When comedian James Gregory makes his way to Oxford on March 14 to perform his comedy show, it’ll be like visiting an old friend."I love the great state of Alabama; Alabama is just like a second home to me," said the Atlanta native. "It’s my neighbor state, number one. Number two is there’s probably not a small village town or big city in that whole state that I haven’t performed in."

Gregory has been performing his brand of "common sense" comedy all over the world for more than three decades. Think the quirks that you make fun of around the table after Sunday dinner: your great-aunt who swears she’s going on a diet as soon as she polishes off this meal, observations made about passers-by while sitting on your front porch, the unspoken etiquette of funeral food.

Gregory talked recently with The Star:

Q: So, when did you first realize you had a talent as a comedian?

A: The first comedy club in the Southeast U.S. opened in 1982. And I had always been a big fan of comedy. Tuesday was an amateur night — an open mic night. A couple of friends and myself would go down [to the Punchline] every Tuesday, not to be part of the show but to just watch the show. And I had friends that always thought I was funny, and they kept daring me to go up on amateur night.

You can’t become a good comedian the first day you’re on stage. But it’s all worked out. I think the reason that I’m still in business after all these years [is that] I look at [performing] as a job. I work two or three nights a week about 45, 46 weeks a year — which is a lot.

Q: Your comedy style is observational and relatable in an old-school way. What do you do that makes your work stand out from the pack?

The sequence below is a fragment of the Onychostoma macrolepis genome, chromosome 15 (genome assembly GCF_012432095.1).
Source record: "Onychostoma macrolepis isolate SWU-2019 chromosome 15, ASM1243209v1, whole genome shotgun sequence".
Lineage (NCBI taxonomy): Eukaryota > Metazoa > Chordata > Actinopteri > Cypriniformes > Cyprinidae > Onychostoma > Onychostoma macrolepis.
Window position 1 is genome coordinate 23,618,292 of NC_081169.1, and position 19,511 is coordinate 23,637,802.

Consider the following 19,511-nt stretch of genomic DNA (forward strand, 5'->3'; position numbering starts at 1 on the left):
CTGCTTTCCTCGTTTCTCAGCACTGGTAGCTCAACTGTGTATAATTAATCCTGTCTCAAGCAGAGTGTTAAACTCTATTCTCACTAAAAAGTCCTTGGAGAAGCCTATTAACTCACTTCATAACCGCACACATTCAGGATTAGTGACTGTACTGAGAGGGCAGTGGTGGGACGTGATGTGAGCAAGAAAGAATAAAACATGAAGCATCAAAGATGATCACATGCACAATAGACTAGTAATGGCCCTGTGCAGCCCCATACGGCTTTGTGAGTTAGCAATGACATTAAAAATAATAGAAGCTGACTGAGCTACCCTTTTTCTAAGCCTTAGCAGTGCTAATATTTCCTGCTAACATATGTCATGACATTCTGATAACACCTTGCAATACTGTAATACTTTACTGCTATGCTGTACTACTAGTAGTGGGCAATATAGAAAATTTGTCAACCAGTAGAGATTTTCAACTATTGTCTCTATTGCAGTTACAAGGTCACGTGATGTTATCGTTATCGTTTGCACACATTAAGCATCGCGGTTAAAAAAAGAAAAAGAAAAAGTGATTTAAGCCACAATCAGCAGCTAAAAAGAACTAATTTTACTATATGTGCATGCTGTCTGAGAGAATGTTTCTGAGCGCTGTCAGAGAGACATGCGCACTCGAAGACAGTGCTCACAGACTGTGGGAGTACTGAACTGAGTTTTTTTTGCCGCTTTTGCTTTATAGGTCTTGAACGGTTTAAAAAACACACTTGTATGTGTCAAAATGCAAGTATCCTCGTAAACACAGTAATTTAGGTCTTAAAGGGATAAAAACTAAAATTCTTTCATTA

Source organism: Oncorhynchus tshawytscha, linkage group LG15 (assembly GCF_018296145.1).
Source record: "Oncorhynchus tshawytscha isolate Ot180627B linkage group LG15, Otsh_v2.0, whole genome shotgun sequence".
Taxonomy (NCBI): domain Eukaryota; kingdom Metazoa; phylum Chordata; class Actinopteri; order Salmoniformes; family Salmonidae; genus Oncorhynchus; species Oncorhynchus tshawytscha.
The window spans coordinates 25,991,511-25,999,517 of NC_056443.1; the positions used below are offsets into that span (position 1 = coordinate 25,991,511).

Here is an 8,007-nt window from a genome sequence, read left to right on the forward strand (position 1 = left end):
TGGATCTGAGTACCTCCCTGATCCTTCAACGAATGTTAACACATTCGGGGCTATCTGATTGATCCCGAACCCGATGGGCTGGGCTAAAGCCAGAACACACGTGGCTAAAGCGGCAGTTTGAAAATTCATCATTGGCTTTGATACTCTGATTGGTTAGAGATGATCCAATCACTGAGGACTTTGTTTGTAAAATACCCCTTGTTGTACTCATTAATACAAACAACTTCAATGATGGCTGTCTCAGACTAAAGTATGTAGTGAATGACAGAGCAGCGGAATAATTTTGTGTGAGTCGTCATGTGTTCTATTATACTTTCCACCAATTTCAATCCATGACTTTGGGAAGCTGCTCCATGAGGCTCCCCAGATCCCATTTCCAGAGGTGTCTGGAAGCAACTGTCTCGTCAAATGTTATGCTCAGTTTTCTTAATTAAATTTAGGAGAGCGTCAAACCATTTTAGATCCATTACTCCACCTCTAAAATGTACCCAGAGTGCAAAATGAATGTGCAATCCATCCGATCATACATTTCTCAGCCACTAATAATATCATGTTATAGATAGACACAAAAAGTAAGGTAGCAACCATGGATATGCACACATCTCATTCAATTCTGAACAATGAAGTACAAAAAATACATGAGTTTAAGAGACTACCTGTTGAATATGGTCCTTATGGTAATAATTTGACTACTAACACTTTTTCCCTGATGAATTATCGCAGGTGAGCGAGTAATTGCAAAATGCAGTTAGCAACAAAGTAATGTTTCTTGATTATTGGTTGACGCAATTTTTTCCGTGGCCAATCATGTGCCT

A: The shows that I do are completely, completely family-friendly. In other words, people can come to see my show and they can bring their kids with them if they want to. You can come and enjoy the show and not be embarrassed. I don’t use any profanity or bad language in my show. And I have no criticism of the entertainers who do the other way. This is a big, big, big country we live in — we do have the first amendment and different strokes for different folks. I’m just saying that’s not what I do. I just think that people enjoy the show because it’s "common sense" ­— they can relate to it.

Q: Are there any new comedians on the block that you think are worth keeping an eye on?

A: There’s some that’s been around for a long time that are not necessarily brand new but a lot of people may not be familiar with. I met Brian Regan probably 25, 30 years ago, and I think he’s one of the funniest human beings in the world. There’s a lot of funny guys out there, and all of them are not sitcom actors.

Q: You’ve been performing for over 30 years; do you have any plans to slow down?

A: I’m gonna keep doing this until I win the Powerball lottery! Powerball is every Wednesday and Saturday — it could happen at any moment, you know. I hope to do another DVD this year — I’ve got four already. People have told me over the years that I should write a book. There’s always things that I think about, and then I don’t get around to it. I might write a book one of these days, just for the fun of it.

Erin Williams is a freelance writer for the Anniston Star.